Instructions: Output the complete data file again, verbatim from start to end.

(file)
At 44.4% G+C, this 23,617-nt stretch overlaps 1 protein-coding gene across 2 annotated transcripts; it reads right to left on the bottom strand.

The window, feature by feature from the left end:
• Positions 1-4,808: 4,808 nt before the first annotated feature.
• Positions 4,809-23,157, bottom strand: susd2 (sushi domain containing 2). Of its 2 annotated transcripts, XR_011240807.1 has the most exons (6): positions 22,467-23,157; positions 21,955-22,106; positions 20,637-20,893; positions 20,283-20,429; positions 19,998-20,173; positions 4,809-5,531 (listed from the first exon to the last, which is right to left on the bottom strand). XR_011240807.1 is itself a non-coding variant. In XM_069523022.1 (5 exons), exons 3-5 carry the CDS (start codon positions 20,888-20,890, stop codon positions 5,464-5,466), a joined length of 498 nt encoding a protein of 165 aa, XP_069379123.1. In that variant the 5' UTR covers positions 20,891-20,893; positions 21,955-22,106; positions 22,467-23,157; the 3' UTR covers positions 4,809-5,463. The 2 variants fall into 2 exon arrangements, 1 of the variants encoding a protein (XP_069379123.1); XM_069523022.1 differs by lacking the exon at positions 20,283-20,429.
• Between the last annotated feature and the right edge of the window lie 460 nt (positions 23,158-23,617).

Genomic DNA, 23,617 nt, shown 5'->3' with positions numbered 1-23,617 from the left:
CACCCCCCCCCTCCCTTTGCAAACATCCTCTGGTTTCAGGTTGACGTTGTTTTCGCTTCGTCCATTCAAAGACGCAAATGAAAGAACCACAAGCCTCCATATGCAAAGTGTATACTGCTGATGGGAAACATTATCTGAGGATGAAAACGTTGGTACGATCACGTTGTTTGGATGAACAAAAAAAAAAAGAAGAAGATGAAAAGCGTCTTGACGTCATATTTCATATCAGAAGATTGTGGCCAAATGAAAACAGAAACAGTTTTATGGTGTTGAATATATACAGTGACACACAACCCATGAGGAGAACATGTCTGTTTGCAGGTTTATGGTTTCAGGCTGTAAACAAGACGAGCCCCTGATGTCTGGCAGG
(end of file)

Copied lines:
At 44.4% G+C, this 23,617-nt stretch overlaps 1 protein-coding gene across 2 annotated transcripts; it reads right to left on the bottom strand.

The window, feature by feature from the left end:
• Positions 1-4,808: 4,808 nt before the first annotated feature.
• Positions 4,809-23,157, bottom strand: susd2 (sushi domain containing 2). Of its 2 annotated transcripts, XR_011240807.1 has the most exons (6): positions 22,467-23,157; positions 21,955-22,106; positions 20,637-20,893; positions 20,283-20,429; positions 19,998-20,173; positions 4,809-5,531 (listed from the first exon to the last, which is right to left on the bottom strand). XR_011240807.1 is itself a non-coding variant. In XM_069523022.1 (5 exons), exons 3-5 carry the CDS (start codon positions 20,888-20,890, stop codon positions 5,464-5,466), a joined length of 498 nt encoding a protein of 165 aa, XP_069379123.1. In that variant the 5' UTR covers positions 20,891-20,893; positions 21,955-22,106; positions 22,467-23,157; the 3' UTR covers positions 4,809-5,463. The 2 variants fall into 2 exon arrangements, 1 of the variants encoding a protein (XP_069379123.1); XM_069523022.1 differs by lacking the exon at positions 20,283-20,429.
• Between the last annotated feature and the right edge of the window lie 460 nt (positions 23,158-23,617).

Genomic DNA, 23,617 nt, shown 5'->3' with positions numbered 1-23,617 from the left:
CACCCCCCCCCTCCCTTTGCAAACATCCTCTGGTTTCAGGTTGACGTTGTTTTCGCTTCGTCCATTCAAAGACGCAAATGAAAGAACCACAAGCCTCCATATGCAAAGTGTATACTGCTGATGGGAAACATTATCTGAGGATGAAAACGTTGGTACGATCACGTTGTTTGGATGAACAAAAAAAAAAAGAAGAAGATGAAAAGCGTCTTGACGTCATATTTCATATCAGAAGATTGTGGCCAAATGAAAACAGAAACAGTTTTATGGTGTTGAATATATACAGTGACACACAACCCATGAGGAGAACATGTCTGTTTGCAGGTTTATGGTTTCAGGCTGTAAACAAGACGAGCCCCTGATGTCTGGCAGG